Full-blown military science fiction in space written for middle grade (9-12ish years old) readers is currently so thin on the ground that The Planet Thieves, by Dan Krokos (Starscape, May 2013) is the only example from the past decade I can think of. Maybe, what with the Ender's Game movie, there will be more...but it's good to at least have this one.
Here's the gist of the story: A 13-year-old Earth kid, Mason Stark, is one of seventeen cadets on board the SS Egypt. They're peacefully logging their required time in space for the Academy, when their ship is attacked by the alien Tremist, enemies of Earth for the past sixty years.
It is a vicious attack, and the crew of the Egypt can't withstand it. Violence and mayhem abound, and soon the cadets (shunted off to the sidelines) find themselves the only able-bodied crew left aboard the ship. And then they discover the reason for the attack -- the Egypt was carrying a powerful weapon that could have won the war for Earth.
Mason, appointed acting captain by the one injured officer still on board, must find a way to rally his fellow cadets to take back the ship, warn Earth, and try, desperately, to stop the Tremists from using Earth's own weapon against them.
But things are not exactly what they seem...and just when Mason things there's might be hope for himself, his friends, and his planet, the dice are rolled again...
So yeah, cool technology, mayhem, cunning plotting, interesting aliens, some neat character interactions....a great read for kids who are only just discovering the joy of sci fi geekdom, and fun for us grown-ups who already know we enjoy it (though it won't break any new ground for the adult sci fi reader). It's also a fine example of the "kids coping in a desperate situation without adults" genre, which I almost always enjoy.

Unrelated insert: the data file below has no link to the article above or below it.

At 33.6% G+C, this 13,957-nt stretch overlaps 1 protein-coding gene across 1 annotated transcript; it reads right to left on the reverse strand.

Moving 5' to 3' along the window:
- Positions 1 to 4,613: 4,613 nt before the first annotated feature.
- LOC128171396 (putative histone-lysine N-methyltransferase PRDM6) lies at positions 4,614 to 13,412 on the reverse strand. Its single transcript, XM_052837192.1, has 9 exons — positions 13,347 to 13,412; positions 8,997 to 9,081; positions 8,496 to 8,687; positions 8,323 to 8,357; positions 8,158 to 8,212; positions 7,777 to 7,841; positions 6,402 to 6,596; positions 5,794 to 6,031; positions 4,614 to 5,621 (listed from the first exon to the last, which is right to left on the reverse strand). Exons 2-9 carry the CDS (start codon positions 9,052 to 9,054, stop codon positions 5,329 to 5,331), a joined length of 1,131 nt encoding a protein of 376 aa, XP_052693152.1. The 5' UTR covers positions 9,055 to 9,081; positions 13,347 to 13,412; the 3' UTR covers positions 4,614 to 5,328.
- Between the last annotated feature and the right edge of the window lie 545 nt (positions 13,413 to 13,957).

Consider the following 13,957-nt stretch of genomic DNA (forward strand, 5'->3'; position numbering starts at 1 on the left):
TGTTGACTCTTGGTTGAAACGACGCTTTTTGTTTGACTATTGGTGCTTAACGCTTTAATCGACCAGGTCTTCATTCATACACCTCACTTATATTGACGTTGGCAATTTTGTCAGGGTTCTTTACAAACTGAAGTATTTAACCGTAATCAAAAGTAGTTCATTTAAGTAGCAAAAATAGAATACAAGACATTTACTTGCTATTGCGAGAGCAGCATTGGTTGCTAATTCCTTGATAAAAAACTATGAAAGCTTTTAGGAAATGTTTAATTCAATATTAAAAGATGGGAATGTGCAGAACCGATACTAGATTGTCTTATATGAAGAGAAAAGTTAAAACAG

That being said, military sci fi is not really quite my Thing. I skimmed much of the fighting, so I can't offer an opinion as to its quality (I always skim the fighting). I could have used more down time, with more plotting and intrigue, and less zapping, and as I read on, with things snowballing further and further out of control, I felt a tad dizzy. But for those who like heart-pounding adrenaline and desperate struggles, go for it!
(Minor thing that threw me terribly every time it came up--the Tremists have a class of super warrior/wizardly dudes, called Rhadgasts. I read it as Radagasts every time (as in Lord of the Rings)....It's hard (and not fair to the book) when the bad guys become ditsy dudes with brown robes and hedgehogs.)
Note on age of reader: The violence is not sugar coated, the casualty list is long, the aliens are scary, and the stakes are high. I'd give this to a kid before I'd give them The Hunger Games, but it's not going to be every young reader's cup of tea. Fortunately (though not for the characters) the fighting starts quite soon, so it can be put down by those who are off-put by the violence.
Here's a sample of the book, along with a discussion of how its cover came to be, at Tor.